Mexican Street Food
Traditionally cooked food, using fresh and often unusual ingredients, can be found on street stands and in the markets of cities, towns and villages all over the world. Mexico is no exception: you only have to stroll down the streets of Mexico City’s historic centre and you’ll see sharp-suited office workers alongside labourers and adventurous tourists, all devouring fresh tortillas by the stack.
Of course there is always a risk when trying something you’re not used to – chapulines (dried grasshoppers) for example were one experimentation too far for me! But if you’re prepared to put your trust in the taquero (taco-seller) then you’re in for a treat. I’ve compiled my five favourite Mexican street food experiences below, but of course times change and people move (or get moved) on, so you may have to sniff out your own favourites – have fun!
1. Barboca de Cordero
This hearty snack, which translates as ‘lamb barbeque’, is a favourite of mine when in Xochimilco, Mexico City. Here you punt along the city’s “floating gardens” – all that remains of the lake that the city was originally built on in its Aztec heyday – in a colourful boat, being serenaded by mariachis and stopping the occasional vendor for a drink or a bite to eat. On a Sunday it’s also the setting for a huge jumble of stalls selling lamb sliced straight of the spit. Seriously tasty.
For a quick and simple lunch, try blue corn tortillas filled with nopal, a type of cactus. Vendors use the leaves of the prickly pear cactus, de-spike and skin them then slice them up; they’re delicious and taste a bit like avocados – but are more interesting to tell your friends about.
The last time I was in Mexico City I found a great stall just in front of the National Palace in the main square. There was an old indigenous lady sitting on a stall surrounded by three snotty-nosed children, selling this tasty dish to a queue of hungry chilangos (residents of Mexico City).
Cuisine from the southern state of Oaxaca is truly some of Mexico’s finest, but my favourite treat while in Oaxaca has to be the tlayuda – a crispy, dinner-plate-sized tortilla coated with refried beans, cabbage, avocado, meat and Oaxacan cheese. The dinner-plate comparison is no coincidence – the tortilla basically forms the dish for all the delicious toppings that are piled on top. My favourite type is the tlayuda cecina, which includes chilli-crusted pork cooked directly over coals alongside the tortilla. This street snack is so delicious you may struggle to make it into Oaxaca’s formal restaurants during your stay.
Tacos are a staple of Mexican life. Perhaps my favourite kind is the classic taco al pastor, which offers a distinctively Latin variation on the traditional kebab, topped with coriander, lime juice and hot salsa. The showmanship of the vendors often comes out in the way many of them cut the pork from the spit and catch it from a great height in the tortilla!
If you’re by the coast make sure you also try seafood or fish tacos, which are every bit as delicious as their meatier counterparts. Some of the best I’ve ever had came from a garage forecourt full of lorry drivers, so don’t discount stalls based on an unglamorous location – the food can be amongst the best. If there are a lot of locals eating there, it’s always a good sign.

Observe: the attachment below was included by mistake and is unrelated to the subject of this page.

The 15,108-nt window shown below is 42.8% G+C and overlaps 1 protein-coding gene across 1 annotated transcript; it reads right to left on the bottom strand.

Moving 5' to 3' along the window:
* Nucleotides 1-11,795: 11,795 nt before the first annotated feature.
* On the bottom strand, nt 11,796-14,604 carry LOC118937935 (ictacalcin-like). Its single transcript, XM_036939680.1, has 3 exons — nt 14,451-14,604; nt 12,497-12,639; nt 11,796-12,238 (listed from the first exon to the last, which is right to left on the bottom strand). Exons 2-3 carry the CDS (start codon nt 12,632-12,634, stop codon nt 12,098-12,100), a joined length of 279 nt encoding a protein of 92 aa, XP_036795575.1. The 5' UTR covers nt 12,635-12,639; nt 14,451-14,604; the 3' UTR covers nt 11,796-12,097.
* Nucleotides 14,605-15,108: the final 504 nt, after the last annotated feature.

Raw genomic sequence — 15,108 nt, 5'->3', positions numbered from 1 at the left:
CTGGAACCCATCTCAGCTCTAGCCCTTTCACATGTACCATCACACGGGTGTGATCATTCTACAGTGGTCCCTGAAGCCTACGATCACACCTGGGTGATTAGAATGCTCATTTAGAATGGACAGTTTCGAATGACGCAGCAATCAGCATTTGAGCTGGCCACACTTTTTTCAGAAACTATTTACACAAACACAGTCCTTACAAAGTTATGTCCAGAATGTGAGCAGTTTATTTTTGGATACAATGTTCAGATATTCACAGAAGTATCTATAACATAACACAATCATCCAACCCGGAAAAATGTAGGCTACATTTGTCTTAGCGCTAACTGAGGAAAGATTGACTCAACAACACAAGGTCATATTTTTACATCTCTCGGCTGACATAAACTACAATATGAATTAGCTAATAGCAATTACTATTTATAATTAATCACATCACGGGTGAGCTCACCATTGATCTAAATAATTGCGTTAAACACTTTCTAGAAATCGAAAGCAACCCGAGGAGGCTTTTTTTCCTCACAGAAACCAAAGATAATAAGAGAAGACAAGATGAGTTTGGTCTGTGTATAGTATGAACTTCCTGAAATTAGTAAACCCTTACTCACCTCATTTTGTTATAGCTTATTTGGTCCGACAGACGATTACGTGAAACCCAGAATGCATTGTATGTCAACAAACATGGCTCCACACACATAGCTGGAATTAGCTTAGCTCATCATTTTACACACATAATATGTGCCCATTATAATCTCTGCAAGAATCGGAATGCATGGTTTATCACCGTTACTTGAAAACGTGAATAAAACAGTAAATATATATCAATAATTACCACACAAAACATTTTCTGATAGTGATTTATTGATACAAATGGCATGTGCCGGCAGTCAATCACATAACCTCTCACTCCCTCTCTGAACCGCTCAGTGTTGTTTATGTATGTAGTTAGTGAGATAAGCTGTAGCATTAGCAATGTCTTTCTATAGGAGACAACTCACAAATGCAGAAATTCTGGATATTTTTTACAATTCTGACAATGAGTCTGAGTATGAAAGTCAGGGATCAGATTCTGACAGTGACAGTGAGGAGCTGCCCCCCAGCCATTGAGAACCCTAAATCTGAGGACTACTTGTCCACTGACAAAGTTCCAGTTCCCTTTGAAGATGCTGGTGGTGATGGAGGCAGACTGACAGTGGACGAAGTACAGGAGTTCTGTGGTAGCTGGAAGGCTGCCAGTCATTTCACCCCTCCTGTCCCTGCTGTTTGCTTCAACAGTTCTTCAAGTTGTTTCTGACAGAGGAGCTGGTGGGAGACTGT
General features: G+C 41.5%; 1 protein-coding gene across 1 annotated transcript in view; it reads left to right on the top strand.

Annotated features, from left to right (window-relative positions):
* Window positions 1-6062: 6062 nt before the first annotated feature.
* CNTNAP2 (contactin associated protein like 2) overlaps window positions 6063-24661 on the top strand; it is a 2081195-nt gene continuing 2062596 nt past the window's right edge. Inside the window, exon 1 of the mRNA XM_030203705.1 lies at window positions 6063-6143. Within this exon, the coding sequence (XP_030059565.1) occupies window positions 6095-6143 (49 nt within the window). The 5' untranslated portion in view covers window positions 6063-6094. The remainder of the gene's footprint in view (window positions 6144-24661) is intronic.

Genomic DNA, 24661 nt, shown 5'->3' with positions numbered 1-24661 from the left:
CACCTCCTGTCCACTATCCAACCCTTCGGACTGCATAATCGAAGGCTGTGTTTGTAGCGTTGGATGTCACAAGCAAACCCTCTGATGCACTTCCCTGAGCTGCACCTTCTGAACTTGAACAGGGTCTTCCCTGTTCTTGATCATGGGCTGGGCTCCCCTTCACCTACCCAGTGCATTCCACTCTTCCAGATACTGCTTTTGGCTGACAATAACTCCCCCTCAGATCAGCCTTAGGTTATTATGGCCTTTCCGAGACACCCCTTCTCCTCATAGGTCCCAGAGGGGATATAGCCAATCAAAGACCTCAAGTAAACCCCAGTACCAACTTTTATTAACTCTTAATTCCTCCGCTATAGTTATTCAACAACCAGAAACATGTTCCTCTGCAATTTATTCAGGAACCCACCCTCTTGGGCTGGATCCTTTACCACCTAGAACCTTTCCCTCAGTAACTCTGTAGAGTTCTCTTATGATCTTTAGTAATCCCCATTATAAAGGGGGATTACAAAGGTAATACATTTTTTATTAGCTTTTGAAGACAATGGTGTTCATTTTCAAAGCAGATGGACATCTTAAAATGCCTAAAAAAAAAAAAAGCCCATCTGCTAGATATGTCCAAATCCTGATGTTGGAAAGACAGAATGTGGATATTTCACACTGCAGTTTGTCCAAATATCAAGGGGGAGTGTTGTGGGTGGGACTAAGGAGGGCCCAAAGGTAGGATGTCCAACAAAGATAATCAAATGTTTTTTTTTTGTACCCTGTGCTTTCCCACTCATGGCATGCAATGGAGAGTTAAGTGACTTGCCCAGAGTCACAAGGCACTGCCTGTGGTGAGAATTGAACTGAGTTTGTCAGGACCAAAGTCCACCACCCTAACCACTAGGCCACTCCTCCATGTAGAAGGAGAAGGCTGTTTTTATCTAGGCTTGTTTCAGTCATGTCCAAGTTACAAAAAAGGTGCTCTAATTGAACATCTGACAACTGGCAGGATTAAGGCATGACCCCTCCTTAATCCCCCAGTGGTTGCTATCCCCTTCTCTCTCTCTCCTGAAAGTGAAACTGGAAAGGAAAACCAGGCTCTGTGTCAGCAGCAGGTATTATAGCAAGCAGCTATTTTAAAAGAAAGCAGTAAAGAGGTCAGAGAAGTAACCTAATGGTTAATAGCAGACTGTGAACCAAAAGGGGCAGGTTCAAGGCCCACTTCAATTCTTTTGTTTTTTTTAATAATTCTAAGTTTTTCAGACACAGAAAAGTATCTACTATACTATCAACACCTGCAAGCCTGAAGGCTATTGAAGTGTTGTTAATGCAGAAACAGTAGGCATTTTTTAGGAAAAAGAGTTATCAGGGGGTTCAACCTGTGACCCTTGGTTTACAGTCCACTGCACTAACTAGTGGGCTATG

Tortas, the Mexican equivalent of a sandwich, are available all across Mexico in pretty much any form that you can imagine – I recommend the sincronizada version, layering up cheese, ham, salad and tortillas.
For a bigger lunch, complement with a bag of fresh mango or watermelon from a fruit stall. Try it at least once with the chilli and lime accompaniments, which balance with the sweetness of the fruit surprisingly well.
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Kathryn Rhodes - Travel Expert
Kathryn backpacked across Argentina, Chile, Bolivia and Peru before joining us. She has a degree in Philosophy and French and is a keen netball player.
Hannah Waterhouse - Travel Expert
Hannah had an early introduction to Latin America when her family moved to Ecuador and she returned to study in Buenos Aires for a year before backpacking across the continent.
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After graduating with a degree in Anthropology and History and having been fascinated by Latin America since childhood by the book featuring photos of Nazca, Juliet first visited the region in 2003. Since then, Juliet has visited the majority of countries in Latin America but has particularly extensive experience with Peru, a country she loves for many reasons but not least, its incredible archaeological richness and delicious food!
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Charlotte's fascination with Latin America began with a family holiday to Belize. She went on to study Spanish in school and at university before spending a year living in Santiago, Chile.
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